The Divine Madman


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Asia » Bhutan » Punakha
February 12th 2016
Published: February 13th 2016
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(I published a blog a couple of days ago but for some reason it didn't send an email out so read that one first if you haven't seen it!)

The morning we left Thimphu I woke with the lurgy that every traveller dreads when they're going on a long journey and actually feeling pretty rough. I didn't want to spoil the trip so said we should set off and hoped that it would settle down as a short term thing. Unfortunately it was not to be and to cut a boring traveller's tummy story short, after a visit to Punakha hospital I came away with 2 lots of antibiotics and we stayed 2 nights in Punakha while I improved a bit.

H therefore has the story and pictures for Punakha so I will leave it to him!

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In the morning we stopped at Dochu La where there are 108 chortens.



From here we were due to do a short downhill trek to follow one of the ancient pathways. Sarah was not feeling great so stayed in the car while I set off on a walk of 3 parts - the first was a bit of scramble down to the ancient pathway, the second on the pathway was a gentle stroll until we came to a cliff caused by the new road construction, so we had to backtrack for the third part and cut across country back to the road.



At lunch Sarah was still feeling unwell and they kindly arranged for her to have the use of a room so that she could lie down and try and get some sleep. I then set off with Dendup to visit Chimi Lhakhang and Punakha Dzong.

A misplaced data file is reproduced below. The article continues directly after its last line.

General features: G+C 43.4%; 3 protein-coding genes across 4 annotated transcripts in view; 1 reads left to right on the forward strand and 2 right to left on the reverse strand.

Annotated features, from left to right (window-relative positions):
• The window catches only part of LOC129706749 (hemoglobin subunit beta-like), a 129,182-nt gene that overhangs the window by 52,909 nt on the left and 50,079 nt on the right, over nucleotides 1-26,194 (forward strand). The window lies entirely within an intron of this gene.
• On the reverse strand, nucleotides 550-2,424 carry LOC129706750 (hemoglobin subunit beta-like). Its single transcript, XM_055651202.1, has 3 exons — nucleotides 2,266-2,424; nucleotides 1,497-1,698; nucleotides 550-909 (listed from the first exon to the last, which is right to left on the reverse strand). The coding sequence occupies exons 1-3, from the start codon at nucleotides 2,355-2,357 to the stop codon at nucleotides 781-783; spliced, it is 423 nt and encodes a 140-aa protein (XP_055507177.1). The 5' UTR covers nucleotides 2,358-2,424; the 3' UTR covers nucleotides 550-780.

Chimi Lhakhang was built by the cousin of Lama Drukpa Kunley (The Divine Madman) in his honour after the Lama subdued the demoness of the nearby Dochu La. Childless couples go to the temple to get a blessing from the saint. The Divine Madman's sexual exploits are legendary, and the flying phalluses that are painted on buildings symbolise the lama. As a result of this a number of small tourist shops have sprung up on the way to the temple selling a wide variety of wooden phalluses.



Next was Punakha Dzong, the second dzong to be built in Bhutan and the capital and seat of government until the mid 1950s. Whilst in the dzong we got to see the lama leading prayers for the king's son.



H + S x


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15th February 2016

The compulsory Willie picture!
Good to see you maintaining the travel blog tradition of ensuring pictures and statues of willies are well publicised! And its a good'n! I love the idea of "the divine madman", I think I'd become a follower. Hope Sarah's illness has passed, love Tony and Jen

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